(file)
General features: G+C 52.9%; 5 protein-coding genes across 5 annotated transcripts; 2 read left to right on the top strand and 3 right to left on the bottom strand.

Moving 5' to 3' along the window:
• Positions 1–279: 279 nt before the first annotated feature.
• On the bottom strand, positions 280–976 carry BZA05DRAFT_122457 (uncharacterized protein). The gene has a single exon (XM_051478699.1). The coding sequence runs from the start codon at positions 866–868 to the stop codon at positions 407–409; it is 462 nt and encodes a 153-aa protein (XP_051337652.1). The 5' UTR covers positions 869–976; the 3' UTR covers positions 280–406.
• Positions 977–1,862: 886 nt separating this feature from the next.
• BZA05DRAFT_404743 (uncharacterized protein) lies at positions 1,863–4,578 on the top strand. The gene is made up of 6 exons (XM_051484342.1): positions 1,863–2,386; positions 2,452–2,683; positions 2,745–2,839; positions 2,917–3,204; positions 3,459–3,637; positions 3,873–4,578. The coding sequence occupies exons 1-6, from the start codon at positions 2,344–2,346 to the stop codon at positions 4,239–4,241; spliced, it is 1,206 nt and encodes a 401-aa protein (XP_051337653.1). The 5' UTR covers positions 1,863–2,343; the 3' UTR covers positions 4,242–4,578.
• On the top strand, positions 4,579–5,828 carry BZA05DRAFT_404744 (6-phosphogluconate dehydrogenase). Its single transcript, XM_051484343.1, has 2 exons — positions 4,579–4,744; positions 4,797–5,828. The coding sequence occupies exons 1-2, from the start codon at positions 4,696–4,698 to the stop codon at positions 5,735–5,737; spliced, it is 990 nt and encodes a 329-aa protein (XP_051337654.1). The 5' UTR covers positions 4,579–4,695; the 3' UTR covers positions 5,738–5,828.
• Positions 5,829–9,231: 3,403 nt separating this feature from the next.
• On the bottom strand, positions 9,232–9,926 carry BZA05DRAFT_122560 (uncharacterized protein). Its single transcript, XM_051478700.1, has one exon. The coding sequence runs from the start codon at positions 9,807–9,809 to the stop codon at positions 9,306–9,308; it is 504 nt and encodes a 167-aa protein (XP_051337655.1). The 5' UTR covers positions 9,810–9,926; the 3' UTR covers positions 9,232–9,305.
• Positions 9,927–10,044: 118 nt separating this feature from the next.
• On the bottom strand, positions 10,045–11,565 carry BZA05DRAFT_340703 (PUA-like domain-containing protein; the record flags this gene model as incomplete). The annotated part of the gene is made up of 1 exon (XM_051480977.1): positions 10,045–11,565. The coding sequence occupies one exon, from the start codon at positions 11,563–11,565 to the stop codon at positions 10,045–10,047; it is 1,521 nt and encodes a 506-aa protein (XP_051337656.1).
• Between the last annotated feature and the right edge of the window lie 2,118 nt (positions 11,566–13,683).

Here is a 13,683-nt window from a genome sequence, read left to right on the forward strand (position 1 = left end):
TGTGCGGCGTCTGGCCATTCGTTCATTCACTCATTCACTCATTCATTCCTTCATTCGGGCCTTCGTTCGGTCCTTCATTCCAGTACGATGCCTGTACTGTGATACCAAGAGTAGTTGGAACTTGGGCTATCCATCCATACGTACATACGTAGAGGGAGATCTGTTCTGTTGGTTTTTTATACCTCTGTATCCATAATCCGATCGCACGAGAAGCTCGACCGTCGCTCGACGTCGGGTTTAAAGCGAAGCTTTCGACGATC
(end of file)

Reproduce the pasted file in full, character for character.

General features: G+C 52.9%; 5 protein-coding genes across 5 annotated transcripts; 2 read left to right on the top strand and 3 right to left on the bottom strand.

Moving 5' to 3' along the window:
• Positions 1–279: 279 nt before the first annotated feature.
• On the bottom strand, positions 280–976 carry BZA05DRAFT_122457 (uncharacterized protein). The gene has a single exon (XM_051478699.1). The coding sequence runs from the start codon at positions 866–868 to the stop codon at positions 407–409; it is 462 nt and encodes a 153-aa protein (XP_051337652.1). The 5' UTR covers positions 869–976; the 3' UTR covers positions 280–406.
• Positions 977–1,862: 886 nt separating this feature from the next.
• BZA05DRAFT_404743 (uncharacterized protein) lies at positions 1,863–4,578 on the top strand. The gene is made up of 6 exons (XM_051484342.1): positions 1,863–2,386; positions 2,452–2,683; positions 2,745–2,839; positions 2,917–3,204; positions 3,459–3,637; positions 3,873–4,578. The coding sequence occupies exons 1-6, from the start codon at positions 2,344–2,346 to the stop codon at positions 4,239–4,241; spliced, it is 1,206 nt and encodes a 401-aa protein (XP_051337653.1). The 5' UTR covers positions 1,863–2,343; the 3' UTR covers positions 4,242–4,578.
• On the top strand, positions 4,579–5,828 carry BZA05DRAFT_404744 (6-phosphogluconate dehydrogenase). Its single transcript, XM_051484343.1, has 2 exons — positions 4,579–4,744; positions 4,797–5,828. The coding sequence occupies exons 1-2, from the start codon at positions 4,696–4,698 to the stop codon at positions 5,735–5,737; spliced, it is 990 nt and encodes a 329-aa protein (XP_051337654.1). The 5' UTR covers positions 4,579–4,695; the 3' UTR covers positions 5,738–5,828.
• Positions 5,829–9,231: 3,403 nt separating this feature from the next.
• On the bottom strand, positions 9,232–9,926 carry BZA05DRAFT_122560 (uncharacterized protein). Its single transcript, XM_051478700.1, has one exon. The coding sequence runs from the start codon at positions 9,807–9,809 to the stop codon at positions 9,306–9,308; it is 504 nt and encodes a 167-aa protein (XP_051337655.1). The 5' UTR covers positions 9,810–9,926; the 3' UTR covers positions 9,232–9,305.
• Positions 9,927–10,044: 118 nt separating this feature from the next.
• On the bottom strand, positions 10,045–11,565 carry BZA05DRAFT_340703 (PUA-like domain-containing protein; the record flags this gene model as incomplete). The annotated part of the gene is made up of 1 exon (XM_051480977.1): positions 10,045–11,565. The coding sequence occupies one exon, from the start codon at positions 11,563–11,565 to the stop codon at positions 10,045–10,047; it is 1,521 nt and encodes a 506-aa protein (XP_051337656.1).
• Between the last annotated feature and the right edge of the window lie 2,118 nt (positions 11,566–13,683).

Here is a 13,683-nt window from a genome sequence, read left to right on the forward strand (position 1 = left end):
TGTGCGGCGTCTGGCCATTCGTTCATTCACTCATTCACTCATTCATTCCTTCATTCGGGCCTTCGTTCGGTCCTTCATTCCAGTACGATGCCTGTACTGTGATACCAAGAGTAGTTGGAACTTGGGCTATCCATCCATACGTACATACGTAGAGGGAGATCTGTTCTGTTGGTTTTTTATACCTCTGTATCCATAATCCGATCGCACGAGAAGCTCGACCGTCGCTCGACGTCGGGTTTAAAGCGAAGCTTTCGACGATC